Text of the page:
A key factor to incorporate into your MCPCB design is to not use any plated through holes and instead use only surface-mounted components. The reason for this is that the bottom of the layer structure is a thick piece of metal so a plated through hole (or a non-plated hole with a conductive component lead inserted into it) will result in a short.

Most LED PCBs built on multi-layered (2+) FR4 substrates must use a pattern of closely-spaced plated through vias under each component to transmit heat. Solder can migrate through these vias during assembly if these are not filled, resulting in a less than perfect solder joint.

With MCPCB, the work of vias is done by the materials themselves. The entire bottom side is composed of metal with a much more efficient thermal conductivity, so cooling is enhanced and vias are not necessary for thermal relief. The result is that most MCPCBs require minimal drilling – generally just a few large mounting holes.

The elimination of via drilling and the ability to stack multiple panels for simultaneous drilling of large holes enables the fabricator to move your boards quickly through what is often a bottleneck operation within a PCB facility. Then, after a short drill cycle, your 1-layer MCPCB bypasses the electroless copper deposition (or graphite) hole wall preparation step that would be required for PTH processing and proceeds straight to circuit imaging. From that point forward, your MCPCB follows more or less the same process steps that any standard FR4 design would follow.

MCPCB Manufacturer Considerations

There are some processing considerations for MCPCB manufacturing, but as long as you understand the way the materials work and you keep your design to a single-layer SMT-only type, then designing your board should not be much different from designing any other single-layer PCB. If you find that you cannot route your design to a single layer, note that other MCPCB configurations are possible, although they fall outside of the scope of this piece. These include:

  • 2-layer, PTH boards with aluminum on the inside (which requires a costly pre-drill / fill with insulation / re-drill step to form plated through holes that won’t short.)
  • 2-or-more layer boards built per standard PCB processes, but using thermal dielectric material in place of FR4, and a metal backing plate laminated to the bottom for thermal transfer.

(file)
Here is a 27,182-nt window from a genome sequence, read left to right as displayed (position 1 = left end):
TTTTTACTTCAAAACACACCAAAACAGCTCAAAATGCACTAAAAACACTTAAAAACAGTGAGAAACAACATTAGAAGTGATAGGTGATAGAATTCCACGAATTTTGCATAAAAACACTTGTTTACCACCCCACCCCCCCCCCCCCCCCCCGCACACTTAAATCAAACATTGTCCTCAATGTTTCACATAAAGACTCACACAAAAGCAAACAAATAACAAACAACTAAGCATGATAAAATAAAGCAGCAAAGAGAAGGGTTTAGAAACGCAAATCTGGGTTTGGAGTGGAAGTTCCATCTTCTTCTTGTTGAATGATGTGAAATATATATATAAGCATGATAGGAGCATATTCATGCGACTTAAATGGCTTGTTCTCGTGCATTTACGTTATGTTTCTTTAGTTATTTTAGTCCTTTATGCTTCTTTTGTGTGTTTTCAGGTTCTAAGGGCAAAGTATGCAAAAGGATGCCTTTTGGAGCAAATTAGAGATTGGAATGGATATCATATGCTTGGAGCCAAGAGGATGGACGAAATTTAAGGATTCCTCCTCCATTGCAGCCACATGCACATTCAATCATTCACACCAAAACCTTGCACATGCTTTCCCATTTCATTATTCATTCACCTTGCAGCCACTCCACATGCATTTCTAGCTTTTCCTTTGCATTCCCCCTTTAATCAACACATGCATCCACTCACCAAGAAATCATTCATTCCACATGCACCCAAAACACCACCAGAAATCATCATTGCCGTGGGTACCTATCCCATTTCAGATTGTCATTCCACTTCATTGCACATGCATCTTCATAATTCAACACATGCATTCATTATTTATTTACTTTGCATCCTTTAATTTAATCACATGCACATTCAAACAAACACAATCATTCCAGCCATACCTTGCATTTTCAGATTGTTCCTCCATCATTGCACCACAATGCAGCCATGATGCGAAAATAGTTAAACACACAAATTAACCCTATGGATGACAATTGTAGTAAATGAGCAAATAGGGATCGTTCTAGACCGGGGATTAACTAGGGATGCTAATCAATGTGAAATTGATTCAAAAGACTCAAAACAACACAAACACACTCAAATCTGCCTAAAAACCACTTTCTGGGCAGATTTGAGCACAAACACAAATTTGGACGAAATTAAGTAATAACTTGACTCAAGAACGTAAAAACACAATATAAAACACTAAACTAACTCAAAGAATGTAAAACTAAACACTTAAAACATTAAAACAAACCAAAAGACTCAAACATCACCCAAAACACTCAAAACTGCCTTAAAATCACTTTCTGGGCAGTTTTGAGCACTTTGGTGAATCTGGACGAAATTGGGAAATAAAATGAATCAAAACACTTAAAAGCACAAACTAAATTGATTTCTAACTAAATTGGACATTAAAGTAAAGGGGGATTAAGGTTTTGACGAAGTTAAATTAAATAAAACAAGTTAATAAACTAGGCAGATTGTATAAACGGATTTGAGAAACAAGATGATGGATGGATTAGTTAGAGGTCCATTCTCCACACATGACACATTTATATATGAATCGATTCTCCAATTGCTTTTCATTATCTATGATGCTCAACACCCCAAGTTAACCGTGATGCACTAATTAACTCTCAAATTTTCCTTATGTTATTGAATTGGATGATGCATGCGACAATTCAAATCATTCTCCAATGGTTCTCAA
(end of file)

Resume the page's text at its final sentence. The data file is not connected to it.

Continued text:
MCPCBs can be an excellent solution when cooling of multiple LEDs is a design priority. They are becoming more and more common in a variety of lighting applications – for home, workplace, and vehicle. Although they are subject to certain design restrictions, the fabrication process is not radically different from most other PCBs and is in some ways simpler.

FR4 PCB vs. MCPCB Comparison

  • Conductivity: FR4 has low thermal conductivity, typically around 0.3W, while MCPCB has higher thermal conductivity, ranging from 1.0W-4.0W, most commonly around 2.0W.

  • Plated Through Holes: FR4 PCB typically uses plated through holes. Through hole components possible if required. In MCPCB, plated through holes are not available for 1-layer PCB. All components are surface-mounted.

  • Thermal Relief:  Thermal relief in FR4 PCB typically involves vias for heat transfer. Longer drill cycle, adds many processes. MCPCB materials provide their own thermal relief. Via drilling, deposition, and plating processes are eliminated.

  • Solder Mask: FR4 PCB solder mask is typically dark colors (green, red, blue, black.) Usually applied top and bottom. MCPCB solder mask are almost exclusively white for LED boards. Applied to top only.

  • Thickness: FR4 PCB has a wide range of thicknesses available using various material combinations and layer counts. MCPCB thickness variation is limited by available backing plate thicknesses and dielectric sheet thicknesses.

  • Machining Process: FR4 PCB uses standard machining practices (drilling, routing, v-scoring, countersink, counterbore) while MCPCB uses the same machining as FR4, except that v-score must use diamond coated saw blades for the added strain from cutting into metal.

Topics: Printed Circuit Boards